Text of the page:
Why Indy doesn’t get my music

While I can’t hold Indy’s dislike of the Stones’ Indy, a grey tiger cat“Satisfaction” against him, being a cat, it might be that his tastes in music are affected by my choice in audio equipment. I’ve always considered myself a bit of an audiophile, but rarely allowed myself an opportunity to fully appreciate the music I love. As a young man, I had a nice stereo system and decent speakers, but when money got tight, I sold most of the system, replacing it with something rather cheap. I kept the good speakers, but when I attached the cheap receiver to them, I proceeded to destroy the speakers (in much the same way urban kids destroy car speakers; pumping massive amounts of harmonic distortion through their speakers will destroy them, no matter their power rating).

I used to think I did better in the car, and I recall reading that some rock musicians don’t consider an album ready until it sounds good cruising, but unless the car is sound-proofed and tuned, you just can’t get the right sound out of car speakers. Engineers have tried for years. Yes, they can sound pretty good, but not to an audiophile.

I’ve been a fan of Bose speakers for years, but could never afford the classic speaker installations, much less the various audio sources that would do them justice. Indy’s break came when I caught on to the iPod craze. At first I only had the Apple ear buds, which didn’t offer much better than the old Pioneer headphones of my youth, but a visit to an Apple Store made me re-think Bose. It was the Bose SoundDock Series II, and the music in the iPhone 3G I was carrying never sounded so clear… until I got it home. Oh, sure, the notes were all there, and beautiful, too. But the SoundDock, for all of Bose’s magic, couldn’t give proper stereo separation for songs created to take advantage of that separation (you know the ones I mean, if you’re a fan of 70’s rock).

Still, the SoundDock served a purpose, even providing better sound for my HD TV than its own speakers would provide. As my wife was liking the idea less and less of my detaching the TV so I could appreciate my music in the lanai, she bought me a Bose SoundLink – portable, Bluetooth, impressive sound for a device that small, but still a single until unable to handle the stereo separation. Indy would never really get the drum beat at the start of Journey’s “Anytime” the way it was intended, at least until I could afford another upgrade. It might even require an upgrade to my house, as the living room is not an engineer’s dream (more of a nightmare, with sliding glass doors on one side and the dining room on the other).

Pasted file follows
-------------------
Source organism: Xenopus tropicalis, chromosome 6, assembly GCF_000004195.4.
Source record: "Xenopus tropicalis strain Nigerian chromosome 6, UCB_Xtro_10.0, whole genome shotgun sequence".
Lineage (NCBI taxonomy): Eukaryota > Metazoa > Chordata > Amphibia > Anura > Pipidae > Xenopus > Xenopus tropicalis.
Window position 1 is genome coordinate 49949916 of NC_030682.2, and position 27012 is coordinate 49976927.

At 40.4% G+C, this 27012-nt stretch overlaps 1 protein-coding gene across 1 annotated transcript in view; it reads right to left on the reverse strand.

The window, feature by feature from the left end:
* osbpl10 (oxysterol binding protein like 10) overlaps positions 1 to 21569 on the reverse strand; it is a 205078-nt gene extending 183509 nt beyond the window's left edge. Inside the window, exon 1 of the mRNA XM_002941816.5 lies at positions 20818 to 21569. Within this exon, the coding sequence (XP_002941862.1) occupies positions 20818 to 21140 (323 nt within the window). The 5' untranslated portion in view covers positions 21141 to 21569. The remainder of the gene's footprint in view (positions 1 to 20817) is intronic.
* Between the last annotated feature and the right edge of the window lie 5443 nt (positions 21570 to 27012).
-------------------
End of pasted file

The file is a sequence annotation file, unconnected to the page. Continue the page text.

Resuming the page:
But I think I have found nirvana while hanging out around the Bose web site: the Bose MIE2i earphones. Finally, I have the Bose experience – musical detail I had been unable to hear in the past (Melissa Etheridge’s Breakdown album comes to mind), and real stereo separation. This was what I wanted back in the days of the Pioneer headphones, but had never been able to get.

And Indy, being a cat, was never going to get it. I can’t picture any cat tolerating ear buds, but Indy was definitely not getting his paws on my Bose earphones!

“Indy, get that smirk off your face!”


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Alan Frayer

Alan Frayer has been a computer network administrator, a computer network engineer, a certified instructor, a freelance journalist, and an Internet consultant specializing in e-commerce, marketing. This blog deals with just about none of that.

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